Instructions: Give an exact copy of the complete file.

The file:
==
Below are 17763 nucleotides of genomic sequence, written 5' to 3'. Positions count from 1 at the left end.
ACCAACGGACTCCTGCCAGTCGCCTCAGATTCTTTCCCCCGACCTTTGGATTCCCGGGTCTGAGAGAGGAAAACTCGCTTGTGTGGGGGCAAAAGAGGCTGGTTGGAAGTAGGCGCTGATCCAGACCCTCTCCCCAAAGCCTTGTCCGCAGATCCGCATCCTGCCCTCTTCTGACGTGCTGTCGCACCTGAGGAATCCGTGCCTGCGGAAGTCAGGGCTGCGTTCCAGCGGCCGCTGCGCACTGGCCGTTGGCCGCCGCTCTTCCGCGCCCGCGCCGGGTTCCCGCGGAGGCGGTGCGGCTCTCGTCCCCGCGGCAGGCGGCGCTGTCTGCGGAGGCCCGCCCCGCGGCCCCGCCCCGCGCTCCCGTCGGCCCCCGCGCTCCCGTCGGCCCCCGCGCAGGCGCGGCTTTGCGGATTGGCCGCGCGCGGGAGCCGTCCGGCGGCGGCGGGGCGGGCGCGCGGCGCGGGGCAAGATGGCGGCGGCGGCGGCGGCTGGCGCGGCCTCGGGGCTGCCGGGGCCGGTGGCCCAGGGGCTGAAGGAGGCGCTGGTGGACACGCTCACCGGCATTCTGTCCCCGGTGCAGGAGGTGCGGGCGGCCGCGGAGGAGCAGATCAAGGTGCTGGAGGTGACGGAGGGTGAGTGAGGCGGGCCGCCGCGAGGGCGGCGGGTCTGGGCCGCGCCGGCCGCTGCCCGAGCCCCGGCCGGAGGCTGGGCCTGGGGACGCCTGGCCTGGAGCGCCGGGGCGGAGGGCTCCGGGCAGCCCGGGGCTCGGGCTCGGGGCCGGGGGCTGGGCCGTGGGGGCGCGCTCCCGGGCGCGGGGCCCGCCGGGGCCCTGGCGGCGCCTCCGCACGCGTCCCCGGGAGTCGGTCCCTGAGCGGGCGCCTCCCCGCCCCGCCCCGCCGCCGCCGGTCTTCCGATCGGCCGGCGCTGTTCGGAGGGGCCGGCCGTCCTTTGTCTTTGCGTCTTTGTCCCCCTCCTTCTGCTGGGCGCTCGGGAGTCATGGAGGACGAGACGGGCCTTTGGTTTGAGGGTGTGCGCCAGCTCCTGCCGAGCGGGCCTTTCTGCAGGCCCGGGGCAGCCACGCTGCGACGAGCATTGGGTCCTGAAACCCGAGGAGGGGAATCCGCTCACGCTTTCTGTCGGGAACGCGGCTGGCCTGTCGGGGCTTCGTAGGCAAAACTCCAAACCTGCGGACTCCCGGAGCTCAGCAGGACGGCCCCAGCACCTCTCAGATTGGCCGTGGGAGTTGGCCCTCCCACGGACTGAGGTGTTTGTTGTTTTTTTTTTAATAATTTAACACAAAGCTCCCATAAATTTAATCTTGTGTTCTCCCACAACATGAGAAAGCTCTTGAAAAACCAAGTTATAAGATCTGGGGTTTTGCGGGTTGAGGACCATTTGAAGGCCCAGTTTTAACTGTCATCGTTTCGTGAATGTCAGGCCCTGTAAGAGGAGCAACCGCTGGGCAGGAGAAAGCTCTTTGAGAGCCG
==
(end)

Below are 17763 nucleotides of genomic sequence, written 5' to 3'. Positions count from 1 at the left end.
ACCAACGGACTCCTGCCAGTCGCCTCAGATTCTTTCCCCCGACCTTTGGATTCCCGGGTCTGAGAGAGGAAAACTCGCTTGTGTGGGGGCAAAAGAGGCTGGTTGGAAGTAGGCGCTGATCCAGACCCTCTCCCCAAAGCCTTGTCCGCAGATCCGCATCCTGCCCTCTTCTGACGTGCTGTCGCACCTGAGGAATCCGTGCCTGCGGAAGTCAGGGCTGCGTTCCAGCGGCCGCTGCGCACTGGCCGTTGGCCGCCGCTCTTCCGCGCCCGCGCCGGGTTCCCGCGGAGGCGGTGCGGCTCTCGTCCCCGCGGCAGGCGGCGCTGTCTGCGGAGGCCCGCCCCGCGGCCCCGCCCCGCGCTCCCGTCGGCCCCCGCGCTCCCGTCGGCCCCCGCGCAGGCGCGGCTTTGCGGATTGGCCGCGCGCGGGAGCCGTCCGGCGGCGGCGGGGCGGGCGCGCGGCGCGGGGCAAGATGGCGGCGGCGGCGGCGGCTGGCGCGGCCTCGGGGCTGCCGGGGCCGGTGGCCCAGGGGCTGAAGGAGGCGCTGGTGGACACGCTCACCGGCATTCTGTCCCCGGTGCAGGAGGTGCGGGCGGCCGCGGAGGAGCAGATCAAGGTGCTGGAGGTGACGGAGGGTGAGTGAGGCGGGCCGCCGCGAGGGCGGCGGGTCTGGGCCGCGCCGGCCGCTGCCCGAGCCCCGGCCGGAGGCTGGGCCTGGGGACGCCTGGCCTGGAGCGCCGGGGCGGAGGGCTCCGGGCAGCCCGGGGCTCGGGCTCGGGGCCGGGGGCTGGGCCGTGGGGGCGCGCTCCCGGGCGCGGGGCCCGCCGGGGCCCTGGCGGCGCCTCCGCACGCGTCCCCGGGAGTCGGTCCCTGAGCGGGCGCCTCCCCGCCCCGCCCCGCCGCCGCCGGTCTTCCGATCGGCCGGCGCTGTTCGGAGGGGCCGGCCGTCCTTTGTCTTTGCGTCTTTGTCCCCCTCCTTCTGCTGGGCGCTCGGGAGTCATGGAGGACGAGACGGGCCTTTGGTTTGAGGGTGTGCGCCAGCTCCTGCCGAGCGGGCCTTTCTGCAGGCCCGGGGCAGCCACGCTGCGACGAGCATTGGGTCCTGAAACCCGAGGAGGGGAATCCGCTCACGCTTTCTGTCGGGAACGCGGCTGGCCTGTCGGGGCTTCGTAGGCAAAACTCCAAACCTGCGGACTCCCGGAGCTCAGCAGGACGGCCCCAGCACCTCTCAGATTGGCCGTGGGAGTTGGCCCTCCCACGGACTGAGGTGTTTGTTGTTTTTTTTTTAATAATTTAACACAAAGCTCCCATAAATTTAATCTTGTGTTCTCCCACAACATGAGAAAGCTCTTGAAAAACCAAGTTATAAGATCTGGGGTTTTGCGGGTTGAGGACCATTTGAAGGCCCAGTTTTAACTGTCATCGTTTCGTGAATGTCAGGCCCTGTAAGAGGAGCAACCGCTGGGCAGGAGAAAGCTCTTTGAGAGCCG